DRIV­ING THE NEW POWER STROKE 3.0L FOR F-150

4WDrive - - Contents -

Iwas fol­low­ing the GPS in the hope of reach­ing El­do­rado Canyon State Park for some epic scenic photo ops. The pave­ment had ended and the F-150 with the new Power Stroke 3.0L Diesel was bounc­ing along the wind­ing, nar­row, pot­holed dirt road tow­ing a horse trailer.

I missed the right turn on to a very nar­row, old wooden bridge, and had to back the trailer up 30 me­tres. Not es­pe­cially chal­leng­ing un­der nor­mal cir­cum­stances, but the deep pot­holes, run­ning chil­dren, and nar­row road added to the ex­cite­ment. As I pulled for­ward and be­gan cross­ing the bridge a small wooden sign caught my eye. ‘Your GPS is wrong. This is a pri­vate road.’ I got some more prac­tice back­ing up.

We were in Broom­field, Colorado for the first ever driv­ing ex­pe­ri­ence of the highly an­tic­i­pated Power Stroke 3.0L Turbo Diesel in the F-150. In­ter­na­tional ini­tially de­vel­oped Ford’s diesel en­gines in 1994 with the in­tro­duc­tion of the 7.3L in the Ford Su­per Duty. Ford even­tu­ally brought pro­duc­tion of the Power Stroke in house, and af­ter sev­eral it­er­a­tions through the years we have the 6.7L that is in the Su­per Duty to­day.

The orig­i­nal 7.3L in 1994 pro­duced 210 hp @ 3,000 rpm and gen­er­ated 425 lb-ft @ 2,000 rpm. The new 3.0L for F-150 pro­duces 250 horse­power at 3,250 RPM and 440 lb-ft of torque at 1,750 RPM. More horse­power and more torque from an engine with half the dis­place­ment. To­day’s diesel en­gines are not the black smoke emit­ting, in­jec­tor chat­ter­ing oil burn­ers of year's past.

When­ever a brand new engine en­ters the mar­ket­place I stand back and wait for oth­ers to lay down their cash and wait to see if it lives up to ex­pec­ta­tions in per­for­mance and dura­bil­ity in the real world. The dif­fer­ence here is Ford’s ex­pe­ri­ence and great track record with the 6.7L Power Stroke in the Su­per Duty. And al­though this engine is new to the F-150 it is not new to world. There have been some mod­i­fi­ca­tions but it is es­sen­tially the same tech­nol­ogy as the diesel en­gines Ford de­vel­oped for Citroen, Jaguar and Land Rover. As with the Ford Ranger, Ford en­gi­neers used the rest of the world as the prov­ing ground for the tech­nol­ogy that we are go­ing to get here in North Amer­ica.

Ac­cord­ing to Ford the de­sign life of the engine is 240,000 km (150,000 mi). Pow­er­train war­ranty from Ford is typ­i­cally 5 years and 100,000 kilo­me­tres but be­cause this is a Power Stroke, you get a 5-year and 160,000 kilo­me­tre engine war­ranty.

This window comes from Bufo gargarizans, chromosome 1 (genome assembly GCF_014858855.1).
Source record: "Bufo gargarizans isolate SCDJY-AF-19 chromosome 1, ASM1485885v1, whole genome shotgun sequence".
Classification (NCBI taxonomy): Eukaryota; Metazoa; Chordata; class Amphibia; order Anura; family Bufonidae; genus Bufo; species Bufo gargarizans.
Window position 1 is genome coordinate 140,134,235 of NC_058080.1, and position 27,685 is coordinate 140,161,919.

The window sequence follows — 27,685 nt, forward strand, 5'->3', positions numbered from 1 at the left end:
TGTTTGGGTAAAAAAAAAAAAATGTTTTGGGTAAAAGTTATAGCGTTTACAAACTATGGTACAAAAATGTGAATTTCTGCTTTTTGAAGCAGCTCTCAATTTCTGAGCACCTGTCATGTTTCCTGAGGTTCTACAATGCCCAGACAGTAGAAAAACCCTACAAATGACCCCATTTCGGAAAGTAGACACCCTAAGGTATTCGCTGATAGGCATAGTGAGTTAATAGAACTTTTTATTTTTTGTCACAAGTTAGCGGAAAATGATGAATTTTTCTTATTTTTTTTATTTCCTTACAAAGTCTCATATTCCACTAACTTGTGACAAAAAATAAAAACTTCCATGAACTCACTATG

Still, the ques­tion re­mains, is the new 3.0L Power Stroke good enough? Is it worth spend­ing thou­sands of dol­lars more? Why would any­one choose this engine over the four other choices in Ford’s line-up for the F-150?

There are two parts to this an­swer, fuel econ­omy and torque.

Part of our driv­ing ex­pe­ri­ence was a fuel econ­omy chal­lenge. Testers all used the same 2-door, 4x2, short box F-150. It is the same model that was used in the EPA rat­ing which achieved the 8.0L/100km (30 mpg) high­way bench­mark. The goal in this chal­lenge was to see who could achieve the best fuel econ­omy num­ber, us­ing the stock dash in­di­ca­tor, and driv­ing the same route. Driv­ing in a com­pletely non-real world man­ner (less than the speed limit, mir­rors pulled in to re­duce drag, never us­ing the brake un­less it was an emer­gency, only whis­per­ing to the gas pedal, and say­ing prayers for green traf­fic lights and benev­o­lent tail winds), some chal­lengers achieved over 6 L/100km (40 mpg). A ridicu­lously fuel ef­fi­cient num­ber re­gard­less of the fan­ci­ful meth­ods em­ployed.

Not my style of driv­ing. I chose the 4-door, 4x4, with a 2950 kg (6,550 lb) Tigé Z1 boat and trailer, and drove the way I usu­ally do with a trailer, which is

lib­eral pres­sure ap­plied to the skinny pedal merg­ing into traf­fic and up hills, and brak­ing when nec­es­sary. Tow­ing a tour­na­ment boat and sub­se­quently a box trailer of roughly the same weight, through the rolling hills out­side Broom­field, Colorado, I av­er­aged 20 L/100km (11.8 mpg). To some folks, this might not seem a stag­ger­ing num­ber, but my 2004 Ram 1500 with the hemi V-8, achieved the same fuel econ­omy on high­way driv­ing with no load.

Where you land with your fuel econ­omy de­pends en­tirely on your driv­ing habits, what you will be tow­ing, and where, for in­stance the prairies of Saskatchewan or the moun­tains of Bri­tish Columbia.

If fuel econ­omy is part one of choos­ing the new Power Stroke over other choices in the F-150, the sec­ond part is torque. This diesel engine ef­fort­lessly gen­er­ates a ton of low-end torque at low rpm. If you work at a job like land­scap­ing and you’re pulling a 3000 kg (6,600 lb) trailer around to job sites in an ur­ban en­vi­ron­ment and by that I mean stop/go/stop/go - this engine is a God­send. At low ur­ban speeds, up and down hills, it will pull your trailer with­out com­plaint. And if you need to wind your way along steeper moun­tain­ous drives it will do that too.

Is this the per­fect engine/truck com­bi­na­tion for every­one? If all engine op­tions were priced iden­ti­cally, should this be the engine every­one buys? No. First of all it’s a diesel, which means there are some ad­di­tional main­te­nance is­sues over gas. Ac­tive re­gen­er­a­tion has to oc­cur, a light will ap­pear in your clus­ter when it hap­pens and you’ll lose some per­for­mance. Ac­tive re­gen su­per heats the diesel par­tic­u­late fil­ter to burn off par­tic­u­lar mat­ter. You have to keep an eye on your urea level (used to re­duce ni­trous ox­ide emis­sions), which lasts from oil change to oil change.